“All the classes are around rebuilding their community,” Meara-Bainbridge said. “They are learning all these things through writing grants, running a farmers’ market, growing food, going to workshops and national conferences and planning community events. Plus, they learn electrical skills and building skills from local contractors and electricians who have come in to teach them. They also have food justice classes where they go around and examine the food accessibility and see what they have available.”
Like Wesleyan, Turner’s school teaches students to look at issues in an interdisciplinary framework within the local community.
“OSBG deals with so many issues at the same time and rather than working in New Orleans in a top down approach it works at the grassroots level with a holistic approach,” said Maggie Cohen ’12, a member of the chapter who went on the trip last spring. “The school looks at institutionalized racism, incarceration, food justice, environmental problems, and education problems. They are also really working with the needs of the community in a grassroots way.”
The group will also spend a few days in Hammond, Louisiana, on a rural satellite farm. The farm started this summer as an urban farm, healing center, and cultural center. The students from OSBG are hoping to visit the farm once a week to establish urban-rural connections among young people.
“A lot of people come to Our School at Blair Grocery for help,” Fine said. “When I was there we worked on the last female black dairy farm in Louisiana. People go to Turner for help because he has access to a vast network of college and high school students.”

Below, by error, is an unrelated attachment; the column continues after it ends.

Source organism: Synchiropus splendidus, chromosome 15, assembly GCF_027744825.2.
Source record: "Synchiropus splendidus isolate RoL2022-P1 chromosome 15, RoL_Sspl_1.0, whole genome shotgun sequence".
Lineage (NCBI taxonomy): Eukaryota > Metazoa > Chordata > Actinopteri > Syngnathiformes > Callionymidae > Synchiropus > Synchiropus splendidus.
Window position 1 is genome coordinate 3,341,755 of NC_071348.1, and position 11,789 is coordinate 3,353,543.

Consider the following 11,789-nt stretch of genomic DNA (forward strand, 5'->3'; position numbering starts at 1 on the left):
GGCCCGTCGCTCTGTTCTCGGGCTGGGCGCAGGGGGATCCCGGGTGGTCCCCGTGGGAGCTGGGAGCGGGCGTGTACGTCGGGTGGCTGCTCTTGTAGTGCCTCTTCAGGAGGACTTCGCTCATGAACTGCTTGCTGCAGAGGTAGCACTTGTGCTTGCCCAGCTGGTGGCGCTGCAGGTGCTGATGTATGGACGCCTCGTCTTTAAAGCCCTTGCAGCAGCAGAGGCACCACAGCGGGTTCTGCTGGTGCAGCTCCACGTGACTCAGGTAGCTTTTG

OSBG sees continuous visits from college students across the country. After Turner left The Beacon School, his old students from New York continued to visit during the summer break and created a network with other high schools throughout the city. When the students graduated, they created a national organization called the Youth Coalition for Community Action, which now has 13 chapters across the country. The first trip with the Wesleyan chapter was run last January and the group has plans to lead a Student Forum next semester with a trip to New York City over Spring Break.
The planned Student Forum for the spring will focus on community organization, urban farms, and social justice work.
“Part of the trip is supporting Our School at Blair Grocery—which is a really incredible project—and part of it is also learning about community organizing and looking at the project as a model for creating change and creating alternative forms of community building,” Meara-Bainbridge said. “These New Orleans trips are a way to get people involved. One of the points of the trip is to get people politically conscious and involved in things wherever they are.”
Interested students can find more information on the group’s blog at youthcoalition.webs.com.